Biotin

Biotin

Biotin

Biochemically this vitamin is involved in one reaction by which pyruvic acid (derived from glucose as described above) is further metabolised. It is also required for fatty acid synthesis. The most commonly recommended allowance is 150-300mcg per day. Like other B Vitamins, biotin is recommended for several conditions, like skin troubles, muscle pains, depression and baldness. These connections are probably superficial and non-specific. Biotin has been found, however, to encourage improvements to the composition of the bowel flora and many of its beneficial effects upon the rest of the body could well be mediated through this route. Action that can be suggested for supplementation is as follows. For all subjects, supplementation can be to the level of 40mcg per day, so that the supplements make some significant contribution to intake. Apart from that, steps should be taken to improve the quality of the bowel flora, which can then synthesise biotin, so that supply from that source is enhanced. In subjects for whom a special effort is being made to improve the bowel flora by use of a strong powdered bowel flora products, extra biotin supplementation at the level of 1000mcg per day may be advised by practitioners. >>Source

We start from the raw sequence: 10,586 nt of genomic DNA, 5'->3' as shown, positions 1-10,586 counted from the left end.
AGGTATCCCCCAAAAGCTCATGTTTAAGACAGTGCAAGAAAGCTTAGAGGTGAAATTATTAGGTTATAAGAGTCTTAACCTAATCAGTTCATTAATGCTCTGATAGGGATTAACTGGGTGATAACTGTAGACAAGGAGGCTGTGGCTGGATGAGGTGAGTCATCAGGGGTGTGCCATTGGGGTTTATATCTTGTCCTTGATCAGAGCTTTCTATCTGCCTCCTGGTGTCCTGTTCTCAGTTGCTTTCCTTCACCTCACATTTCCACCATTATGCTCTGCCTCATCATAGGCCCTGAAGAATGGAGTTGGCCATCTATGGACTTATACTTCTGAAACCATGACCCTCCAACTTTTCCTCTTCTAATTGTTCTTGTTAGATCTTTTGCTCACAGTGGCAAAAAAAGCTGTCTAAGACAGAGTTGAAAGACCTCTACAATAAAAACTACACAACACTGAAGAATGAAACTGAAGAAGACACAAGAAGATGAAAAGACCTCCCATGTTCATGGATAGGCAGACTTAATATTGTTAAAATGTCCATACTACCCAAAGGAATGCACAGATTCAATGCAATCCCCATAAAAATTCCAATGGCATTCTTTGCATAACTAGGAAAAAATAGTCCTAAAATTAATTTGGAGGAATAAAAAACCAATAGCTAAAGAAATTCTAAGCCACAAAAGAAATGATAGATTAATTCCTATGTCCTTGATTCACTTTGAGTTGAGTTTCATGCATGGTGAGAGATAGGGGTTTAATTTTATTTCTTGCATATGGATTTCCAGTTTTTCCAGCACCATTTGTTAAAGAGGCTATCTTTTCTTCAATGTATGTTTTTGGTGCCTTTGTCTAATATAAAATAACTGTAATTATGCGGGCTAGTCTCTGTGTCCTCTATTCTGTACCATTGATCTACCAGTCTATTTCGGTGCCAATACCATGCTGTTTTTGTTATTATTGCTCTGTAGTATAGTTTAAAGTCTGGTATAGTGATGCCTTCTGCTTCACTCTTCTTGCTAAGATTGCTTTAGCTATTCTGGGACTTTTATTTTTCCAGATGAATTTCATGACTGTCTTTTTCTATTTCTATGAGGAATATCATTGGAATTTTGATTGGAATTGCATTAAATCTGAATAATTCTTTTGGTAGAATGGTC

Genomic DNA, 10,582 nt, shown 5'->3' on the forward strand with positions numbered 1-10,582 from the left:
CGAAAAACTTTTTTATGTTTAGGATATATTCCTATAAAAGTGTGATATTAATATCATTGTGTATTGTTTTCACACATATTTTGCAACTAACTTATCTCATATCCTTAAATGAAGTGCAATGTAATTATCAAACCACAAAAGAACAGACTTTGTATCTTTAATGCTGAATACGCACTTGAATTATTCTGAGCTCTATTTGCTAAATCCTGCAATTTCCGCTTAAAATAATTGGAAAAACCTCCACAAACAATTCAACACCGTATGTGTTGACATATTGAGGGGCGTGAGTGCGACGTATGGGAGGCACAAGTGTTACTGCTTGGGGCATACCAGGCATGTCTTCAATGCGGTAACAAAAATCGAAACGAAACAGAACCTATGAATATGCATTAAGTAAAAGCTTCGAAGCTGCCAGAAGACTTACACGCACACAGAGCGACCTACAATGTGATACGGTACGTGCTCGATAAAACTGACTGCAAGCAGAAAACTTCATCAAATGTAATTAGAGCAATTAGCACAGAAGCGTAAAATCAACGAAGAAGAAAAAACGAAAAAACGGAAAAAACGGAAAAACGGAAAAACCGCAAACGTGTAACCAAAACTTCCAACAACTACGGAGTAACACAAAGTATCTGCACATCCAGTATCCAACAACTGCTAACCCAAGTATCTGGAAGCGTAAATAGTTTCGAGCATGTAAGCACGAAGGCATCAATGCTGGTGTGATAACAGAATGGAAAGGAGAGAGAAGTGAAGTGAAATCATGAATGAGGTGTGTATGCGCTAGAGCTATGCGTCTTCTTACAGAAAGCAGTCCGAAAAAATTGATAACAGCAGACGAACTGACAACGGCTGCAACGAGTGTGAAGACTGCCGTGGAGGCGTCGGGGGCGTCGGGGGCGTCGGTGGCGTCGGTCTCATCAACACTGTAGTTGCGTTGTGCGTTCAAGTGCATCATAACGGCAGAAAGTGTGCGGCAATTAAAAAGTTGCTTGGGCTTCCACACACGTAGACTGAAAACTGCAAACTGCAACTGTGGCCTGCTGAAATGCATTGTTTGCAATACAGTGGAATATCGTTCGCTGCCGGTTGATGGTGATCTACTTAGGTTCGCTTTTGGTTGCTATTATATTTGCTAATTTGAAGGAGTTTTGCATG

Uses in the body: needed for healthy skin, hair, nerves and bone marrow. Also helps to metabolise carbohydrate and protein to provide energy. Is absorbed from food and also produced by bacteria in the intestines.

Signs of deficiency: weakness, fatigue, skin irritation, cradle cap in babies, hair loss, poor appetite, depression. Long-term antibiotic use can cause biotin deficiency, as can consuming too much raw egg white.

Therapeutic uses: skin, nail and hair problems, including alopecia. An important nutrient for people on iron supplements, as the two nutrients are closely linked, and for those taking antibiotics or other medicines which can affect biotin production in the intestines. Athletes may benefit as they’re often deficient in this nutrient.

Dietary sources: wholegrains (wholemeal bread, brown rice, bran cereals), egg yolk, nuts, beans, peas, cauliflower, liver, kidney, fish.

Dosage:
Recommended daily allowance: 150µg
Typical therapeutic daily dose: 500µg to 1,500µg
Daily intake shouldn’t exceed: 2,500µg

Cautions: no contraindications, but keep to recommended dosage.

Best taken: with food at breakfast and lunch/dinner for split dose.